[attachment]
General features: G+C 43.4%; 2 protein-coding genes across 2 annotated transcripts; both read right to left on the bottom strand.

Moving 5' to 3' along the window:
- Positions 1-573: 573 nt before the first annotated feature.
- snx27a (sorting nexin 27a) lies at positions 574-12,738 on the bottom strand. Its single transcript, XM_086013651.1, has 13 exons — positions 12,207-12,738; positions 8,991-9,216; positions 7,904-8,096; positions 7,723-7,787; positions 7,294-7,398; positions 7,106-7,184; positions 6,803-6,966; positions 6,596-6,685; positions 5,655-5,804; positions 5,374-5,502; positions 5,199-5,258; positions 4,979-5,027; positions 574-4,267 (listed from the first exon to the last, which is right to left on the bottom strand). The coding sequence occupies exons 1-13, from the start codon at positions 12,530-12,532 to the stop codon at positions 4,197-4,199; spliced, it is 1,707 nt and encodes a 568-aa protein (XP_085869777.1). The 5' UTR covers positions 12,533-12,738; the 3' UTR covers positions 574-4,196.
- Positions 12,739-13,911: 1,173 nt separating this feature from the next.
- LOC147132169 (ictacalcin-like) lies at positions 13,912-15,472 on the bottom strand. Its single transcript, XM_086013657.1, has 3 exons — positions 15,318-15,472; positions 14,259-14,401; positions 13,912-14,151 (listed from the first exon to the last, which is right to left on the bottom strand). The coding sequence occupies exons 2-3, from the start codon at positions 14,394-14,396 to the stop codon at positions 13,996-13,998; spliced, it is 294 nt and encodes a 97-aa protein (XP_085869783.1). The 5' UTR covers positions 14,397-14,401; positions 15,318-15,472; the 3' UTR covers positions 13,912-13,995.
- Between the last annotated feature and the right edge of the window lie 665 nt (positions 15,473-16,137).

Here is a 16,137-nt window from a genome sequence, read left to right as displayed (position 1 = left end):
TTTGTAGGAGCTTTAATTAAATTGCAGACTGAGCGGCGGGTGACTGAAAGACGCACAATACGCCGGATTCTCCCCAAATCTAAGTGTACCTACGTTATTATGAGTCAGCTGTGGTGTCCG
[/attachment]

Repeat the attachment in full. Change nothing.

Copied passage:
General features: G+C 43.4%; 2 protein-coding genes across 2 annotated transcripts; both read right to left on the bottom strand.

Moving 5' to 3' along the window:
- Positions 1-573: 573 nt before the first annotated feature.
- snx27a (sorting nexin 27a) lies at positions 574-12,738 on the bottom strand. Its single transcript, XM_086013651.1, has 13 exons — positions 12,207-12,738; positions 8,991-9,216; positions 7,904-8,096; positions 7,723-7,787; positions 7,294-7,398; positions 7,106-7,184; positions 6,803-6,966; positions 6,596-6,685; positions 5,655-5,804; positions 5,374-5,502; positions 5,199-5,258; positions 4,979-5,027; positions 574-4,267 (listed from the first exon to the last, which is right to left on the bottom strand). The coding sequence occupies exons 1-13, from the start codon at positions 12,530-12,532 to the stop codon at positions 4,197-4,199; spliced, it is 1,707 nt and encodes a 568-aa protein (XP_085869777.1). The 5' UTR covers positions 12,533-12,738; the 3' UTR covers positions 574-4,196.
- Positions 12,739-13,911: 1,173 nt separating this feature from the next.
- LOC147132169 (ictacalcin-like) lies at positions 13,912-15,472 on the bottom strand. Its single transcript, XM_086013657.1, has 3 exons — positions 15,318-15,472; positions 14,259-14,401; positions 13,912-14,151 (listed from the first exon to the last, which is right to left on the bottom strand). The coding sequence occupies exons 2-3, from the start codon at positions 14,394-14,396 to the stop codon at positions 13,996-13,998; spliced, it is 294 nt and encodes a 97-aa protein (XP_085869783.1). The 5' UTR covers positions 14,397-14,401; positions 15,318-15,472; the 3' UTR covers positions 13,912-13,995.
- Between the last annotated feature and the right edge of the window lie 665 nt (positions 15,473-16,137).

Here is a 16,137-nt window from a genome sequence, read left to right as displayed (position 1 = left end):
TTTGTAGGAGCTTTAATTAAATTGCAGACTGAGCGGCGGGTGACTGAAAGACGCACAATACGCCGGATTCTCCCCAAATCTAAGTGTACCTACGTTATTATGAGTCAGCTGTGGTGTCCG